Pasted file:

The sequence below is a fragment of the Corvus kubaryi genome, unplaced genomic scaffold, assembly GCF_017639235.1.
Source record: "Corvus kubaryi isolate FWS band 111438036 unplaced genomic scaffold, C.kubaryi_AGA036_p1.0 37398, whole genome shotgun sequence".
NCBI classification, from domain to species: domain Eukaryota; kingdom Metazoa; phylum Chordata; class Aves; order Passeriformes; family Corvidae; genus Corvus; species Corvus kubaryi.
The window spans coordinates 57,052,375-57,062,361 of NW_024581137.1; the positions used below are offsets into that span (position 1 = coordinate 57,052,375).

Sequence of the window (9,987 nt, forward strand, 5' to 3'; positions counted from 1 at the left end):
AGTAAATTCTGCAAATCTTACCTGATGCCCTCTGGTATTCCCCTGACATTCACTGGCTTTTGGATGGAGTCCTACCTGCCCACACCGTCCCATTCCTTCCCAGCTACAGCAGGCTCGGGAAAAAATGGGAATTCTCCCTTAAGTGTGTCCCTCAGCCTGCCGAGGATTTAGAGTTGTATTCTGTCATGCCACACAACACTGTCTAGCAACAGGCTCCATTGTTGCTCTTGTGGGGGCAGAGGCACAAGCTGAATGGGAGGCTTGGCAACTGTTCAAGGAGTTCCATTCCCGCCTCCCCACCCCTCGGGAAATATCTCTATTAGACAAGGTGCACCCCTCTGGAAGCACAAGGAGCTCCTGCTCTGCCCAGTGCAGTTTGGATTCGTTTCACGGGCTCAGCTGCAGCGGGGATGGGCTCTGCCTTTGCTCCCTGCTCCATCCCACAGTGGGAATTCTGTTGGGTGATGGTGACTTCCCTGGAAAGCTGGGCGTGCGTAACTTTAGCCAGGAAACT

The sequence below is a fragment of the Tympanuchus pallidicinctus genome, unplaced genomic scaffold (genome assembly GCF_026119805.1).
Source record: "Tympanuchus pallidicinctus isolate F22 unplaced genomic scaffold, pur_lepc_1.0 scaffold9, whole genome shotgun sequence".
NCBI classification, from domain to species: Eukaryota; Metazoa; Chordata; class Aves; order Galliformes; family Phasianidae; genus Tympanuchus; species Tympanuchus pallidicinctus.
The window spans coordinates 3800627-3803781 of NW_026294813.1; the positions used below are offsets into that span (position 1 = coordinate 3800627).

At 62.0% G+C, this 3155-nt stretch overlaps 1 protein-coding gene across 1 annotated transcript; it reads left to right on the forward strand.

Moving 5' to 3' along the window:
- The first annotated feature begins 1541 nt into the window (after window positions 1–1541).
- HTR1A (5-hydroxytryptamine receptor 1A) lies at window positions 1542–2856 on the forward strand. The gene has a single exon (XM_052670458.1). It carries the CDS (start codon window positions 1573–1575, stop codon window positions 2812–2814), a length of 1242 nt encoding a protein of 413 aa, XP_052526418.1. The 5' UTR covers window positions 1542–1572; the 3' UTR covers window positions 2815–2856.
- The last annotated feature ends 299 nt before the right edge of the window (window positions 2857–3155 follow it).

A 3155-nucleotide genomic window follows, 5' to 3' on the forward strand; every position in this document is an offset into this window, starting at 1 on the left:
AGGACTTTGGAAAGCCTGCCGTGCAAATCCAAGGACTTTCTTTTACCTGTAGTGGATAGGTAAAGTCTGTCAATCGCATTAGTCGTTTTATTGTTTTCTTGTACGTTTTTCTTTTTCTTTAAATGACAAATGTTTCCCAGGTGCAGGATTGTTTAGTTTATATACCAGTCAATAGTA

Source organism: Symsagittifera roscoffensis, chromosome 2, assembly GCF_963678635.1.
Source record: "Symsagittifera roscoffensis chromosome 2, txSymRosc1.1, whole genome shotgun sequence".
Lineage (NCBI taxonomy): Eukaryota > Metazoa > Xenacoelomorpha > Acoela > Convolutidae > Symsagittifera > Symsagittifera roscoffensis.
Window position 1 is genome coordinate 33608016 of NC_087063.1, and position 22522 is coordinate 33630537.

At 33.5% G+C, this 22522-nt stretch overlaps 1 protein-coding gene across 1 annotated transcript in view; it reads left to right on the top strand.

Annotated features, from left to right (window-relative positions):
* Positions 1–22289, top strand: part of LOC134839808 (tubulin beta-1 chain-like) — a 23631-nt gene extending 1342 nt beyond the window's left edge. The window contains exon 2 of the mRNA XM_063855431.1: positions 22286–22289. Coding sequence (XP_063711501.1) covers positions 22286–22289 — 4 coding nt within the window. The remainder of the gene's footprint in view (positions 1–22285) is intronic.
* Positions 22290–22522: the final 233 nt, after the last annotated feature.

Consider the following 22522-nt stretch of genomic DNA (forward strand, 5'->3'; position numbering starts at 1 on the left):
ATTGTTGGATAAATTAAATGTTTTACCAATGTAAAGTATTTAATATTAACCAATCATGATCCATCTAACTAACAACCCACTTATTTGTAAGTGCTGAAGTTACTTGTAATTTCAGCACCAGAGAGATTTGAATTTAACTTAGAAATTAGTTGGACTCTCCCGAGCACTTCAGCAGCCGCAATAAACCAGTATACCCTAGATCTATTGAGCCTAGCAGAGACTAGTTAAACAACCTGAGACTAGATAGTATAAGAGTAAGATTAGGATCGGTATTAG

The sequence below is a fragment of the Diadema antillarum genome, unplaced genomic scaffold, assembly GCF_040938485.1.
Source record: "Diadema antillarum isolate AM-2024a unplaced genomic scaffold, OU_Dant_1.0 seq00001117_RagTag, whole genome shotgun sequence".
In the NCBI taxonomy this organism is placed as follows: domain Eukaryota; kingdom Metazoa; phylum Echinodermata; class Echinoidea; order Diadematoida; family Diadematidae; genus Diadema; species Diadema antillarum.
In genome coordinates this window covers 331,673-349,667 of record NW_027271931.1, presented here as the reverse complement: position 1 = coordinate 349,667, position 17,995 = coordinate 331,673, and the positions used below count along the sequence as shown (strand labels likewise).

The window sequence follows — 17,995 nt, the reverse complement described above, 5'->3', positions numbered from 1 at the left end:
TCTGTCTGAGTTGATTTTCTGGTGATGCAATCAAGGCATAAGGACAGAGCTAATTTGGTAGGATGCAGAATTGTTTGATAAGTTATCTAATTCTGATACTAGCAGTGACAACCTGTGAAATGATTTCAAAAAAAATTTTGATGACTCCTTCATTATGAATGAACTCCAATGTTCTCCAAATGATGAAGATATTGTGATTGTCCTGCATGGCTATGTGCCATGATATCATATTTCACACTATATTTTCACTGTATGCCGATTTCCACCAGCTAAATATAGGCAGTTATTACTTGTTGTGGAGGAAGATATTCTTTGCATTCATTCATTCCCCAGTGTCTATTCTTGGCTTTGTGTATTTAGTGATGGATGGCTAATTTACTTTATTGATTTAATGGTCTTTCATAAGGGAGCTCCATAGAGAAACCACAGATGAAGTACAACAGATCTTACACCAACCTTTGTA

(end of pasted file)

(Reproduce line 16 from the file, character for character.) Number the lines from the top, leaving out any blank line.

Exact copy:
A 3155-nucleotide genomic window follows, 5' to 3' on the forward strand; every position in this document is an offset into this window, starting at 1 on the left: